Onset Bay Association to request $333,000 at Town Meeting for new bandshell

Oct 5, 2018

An article put forward by the Onset Bay Association (OBA) will ask voters at the Fall Town Meeting to approve up to $333,000 in Community Preservation Act funds to replace the Lillian Gregerman Bandshell in Onset. The aging structure at 1 Union Ave. hosts a variety of events during the summer such as free concerts and movie nights which routinely draw crowds numbering in the hundreds.

According to OBA President Kat Jones, the replacement of the bandshell critical to its continued success as a summertime destination and economic hub.

“There’s only so much cosmetic repairs can do,” Jones explained. “We’re at the point where it’s time for a complete overhaul.”

According to Jones, the proposed replacement would take the bandshell back to its Victorian roots in style.  The existing benches at the structure would be restored and brick stairwells would be built between aisles to prevent further erosion when it rains. Landscaping as well as the installation of additional seating, audio equipment, lighting and handicap accessible areas are also included in the OBA’s replacement plans.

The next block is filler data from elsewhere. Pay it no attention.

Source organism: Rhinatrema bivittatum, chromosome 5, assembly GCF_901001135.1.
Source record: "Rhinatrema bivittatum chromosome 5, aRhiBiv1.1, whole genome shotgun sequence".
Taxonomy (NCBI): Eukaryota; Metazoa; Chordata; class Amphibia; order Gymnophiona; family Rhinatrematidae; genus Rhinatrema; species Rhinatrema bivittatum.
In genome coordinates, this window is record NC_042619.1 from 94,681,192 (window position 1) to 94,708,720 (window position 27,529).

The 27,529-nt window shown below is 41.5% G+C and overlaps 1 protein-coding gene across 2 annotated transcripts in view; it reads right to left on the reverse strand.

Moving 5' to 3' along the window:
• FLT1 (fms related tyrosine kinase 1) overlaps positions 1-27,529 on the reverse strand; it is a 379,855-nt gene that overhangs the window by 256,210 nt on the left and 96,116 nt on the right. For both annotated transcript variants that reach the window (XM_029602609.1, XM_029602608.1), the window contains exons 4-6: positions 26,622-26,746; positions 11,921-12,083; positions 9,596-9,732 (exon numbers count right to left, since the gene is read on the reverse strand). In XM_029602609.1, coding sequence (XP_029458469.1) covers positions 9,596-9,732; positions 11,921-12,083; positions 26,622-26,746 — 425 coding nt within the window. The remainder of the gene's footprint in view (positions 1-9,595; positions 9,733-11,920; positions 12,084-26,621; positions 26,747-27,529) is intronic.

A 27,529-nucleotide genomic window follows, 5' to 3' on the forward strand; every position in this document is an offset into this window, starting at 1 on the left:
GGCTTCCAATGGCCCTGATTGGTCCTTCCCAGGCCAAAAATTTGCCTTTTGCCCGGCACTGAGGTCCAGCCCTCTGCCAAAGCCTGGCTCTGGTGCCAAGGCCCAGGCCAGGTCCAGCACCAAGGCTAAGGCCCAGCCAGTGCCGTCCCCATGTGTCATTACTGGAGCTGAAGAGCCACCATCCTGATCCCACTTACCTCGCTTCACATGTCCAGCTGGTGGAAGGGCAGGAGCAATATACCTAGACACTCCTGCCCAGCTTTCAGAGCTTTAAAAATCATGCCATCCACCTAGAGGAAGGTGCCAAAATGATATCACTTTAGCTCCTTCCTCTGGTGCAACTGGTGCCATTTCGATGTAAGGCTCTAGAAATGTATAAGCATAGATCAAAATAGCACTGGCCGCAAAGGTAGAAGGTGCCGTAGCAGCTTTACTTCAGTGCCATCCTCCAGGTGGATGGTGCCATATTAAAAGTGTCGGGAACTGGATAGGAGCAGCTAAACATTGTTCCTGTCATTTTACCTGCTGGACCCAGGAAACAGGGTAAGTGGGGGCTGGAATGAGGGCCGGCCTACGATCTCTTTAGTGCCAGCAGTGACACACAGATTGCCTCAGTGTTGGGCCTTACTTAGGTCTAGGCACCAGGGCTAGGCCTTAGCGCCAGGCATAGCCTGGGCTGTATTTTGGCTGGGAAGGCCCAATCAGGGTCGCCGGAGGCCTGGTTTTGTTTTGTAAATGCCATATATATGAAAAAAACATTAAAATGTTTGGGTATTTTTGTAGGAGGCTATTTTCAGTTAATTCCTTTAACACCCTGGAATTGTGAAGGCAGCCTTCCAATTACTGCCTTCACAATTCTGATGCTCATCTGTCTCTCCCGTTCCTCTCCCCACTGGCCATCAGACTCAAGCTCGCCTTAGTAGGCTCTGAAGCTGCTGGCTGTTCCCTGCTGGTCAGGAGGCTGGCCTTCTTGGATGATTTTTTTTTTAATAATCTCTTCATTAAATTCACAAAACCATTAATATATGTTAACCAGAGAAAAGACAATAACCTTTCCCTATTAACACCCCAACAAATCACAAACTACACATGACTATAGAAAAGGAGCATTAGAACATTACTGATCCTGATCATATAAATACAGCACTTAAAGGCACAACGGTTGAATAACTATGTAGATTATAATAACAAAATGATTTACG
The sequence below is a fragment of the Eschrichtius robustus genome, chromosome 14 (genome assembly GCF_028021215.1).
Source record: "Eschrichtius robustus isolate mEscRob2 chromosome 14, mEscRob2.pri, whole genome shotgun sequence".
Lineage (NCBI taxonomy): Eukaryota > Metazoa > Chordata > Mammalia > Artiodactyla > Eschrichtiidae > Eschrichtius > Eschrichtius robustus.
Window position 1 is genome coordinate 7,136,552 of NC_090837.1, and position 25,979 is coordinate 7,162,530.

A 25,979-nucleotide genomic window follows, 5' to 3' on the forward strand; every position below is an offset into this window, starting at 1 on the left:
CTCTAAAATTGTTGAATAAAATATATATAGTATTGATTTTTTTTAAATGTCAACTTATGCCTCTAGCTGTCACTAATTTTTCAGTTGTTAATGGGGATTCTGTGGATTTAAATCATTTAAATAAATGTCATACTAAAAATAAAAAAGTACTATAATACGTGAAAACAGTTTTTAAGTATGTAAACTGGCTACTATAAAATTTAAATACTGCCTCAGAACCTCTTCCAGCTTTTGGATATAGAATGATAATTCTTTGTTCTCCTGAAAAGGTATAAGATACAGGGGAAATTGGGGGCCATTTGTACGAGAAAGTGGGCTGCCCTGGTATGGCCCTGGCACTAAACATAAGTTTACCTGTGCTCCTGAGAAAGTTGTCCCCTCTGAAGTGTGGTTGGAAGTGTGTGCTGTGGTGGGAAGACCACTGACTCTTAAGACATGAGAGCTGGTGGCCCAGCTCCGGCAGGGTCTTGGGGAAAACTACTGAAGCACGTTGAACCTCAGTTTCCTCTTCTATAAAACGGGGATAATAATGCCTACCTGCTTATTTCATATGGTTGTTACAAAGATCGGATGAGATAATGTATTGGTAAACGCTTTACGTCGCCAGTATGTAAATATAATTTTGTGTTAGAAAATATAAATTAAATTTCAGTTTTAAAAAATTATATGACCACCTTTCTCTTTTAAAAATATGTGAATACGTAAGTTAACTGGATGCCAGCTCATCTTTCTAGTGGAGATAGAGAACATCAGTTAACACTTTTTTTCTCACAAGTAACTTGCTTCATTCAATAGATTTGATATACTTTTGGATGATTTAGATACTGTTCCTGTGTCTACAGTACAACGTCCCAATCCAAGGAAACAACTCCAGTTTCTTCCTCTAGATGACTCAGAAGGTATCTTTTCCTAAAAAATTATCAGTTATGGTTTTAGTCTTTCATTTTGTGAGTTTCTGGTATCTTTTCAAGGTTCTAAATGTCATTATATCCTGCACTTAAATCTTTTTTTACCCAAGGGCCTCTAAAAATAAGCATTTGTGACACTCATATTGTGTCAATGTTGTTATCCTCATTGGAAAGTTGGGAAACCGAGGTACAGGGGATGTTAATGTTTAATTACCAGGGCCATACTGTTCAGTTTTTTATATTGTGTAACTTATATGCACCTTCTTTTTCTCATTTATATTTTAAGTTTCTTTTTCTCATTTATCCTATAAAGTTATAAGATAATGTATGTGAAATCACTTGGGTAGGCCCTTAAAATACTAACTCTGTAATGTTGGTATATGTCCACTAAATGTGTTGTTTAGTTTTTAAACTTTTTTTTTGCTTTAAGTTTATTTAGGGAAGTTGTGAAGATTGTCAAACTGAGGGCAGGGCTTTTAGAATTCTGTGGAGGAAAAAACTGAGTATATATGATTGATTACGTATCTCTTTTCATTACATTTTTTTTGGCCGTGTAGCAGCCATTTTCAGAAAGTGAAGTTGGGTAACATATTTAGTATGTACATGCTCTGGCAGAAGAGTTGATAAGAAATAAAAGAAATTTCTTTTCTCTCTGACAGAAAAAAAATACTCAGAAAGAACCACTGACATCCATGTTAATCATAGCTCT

“It needs a lot of TLC,” Jones said. “But we’re prepared to do all we can.”

The $333,000 request for the project is based off industry estimates and is projected to cover the bulk of the replacement cost including demolition. Current estimates for the new bandshell sit at $357,724.

The Community Preservation Committee allocates funds every year for a variety of community projects through the state’s Community Preservation Act in four categories: open space, historic preservation, affordable housing and recreation. The money is raised through a surcharge on property tax bills. The state then matches a percentage of this town-raised money with funds being approved at Town Meeting.

Jones noted that the OBA will be being applying for grants in addition to their request for Community Preservation Act funds in order to reduce the project’s final cost.

“Anything we don’t use would go back into the fund,” she said.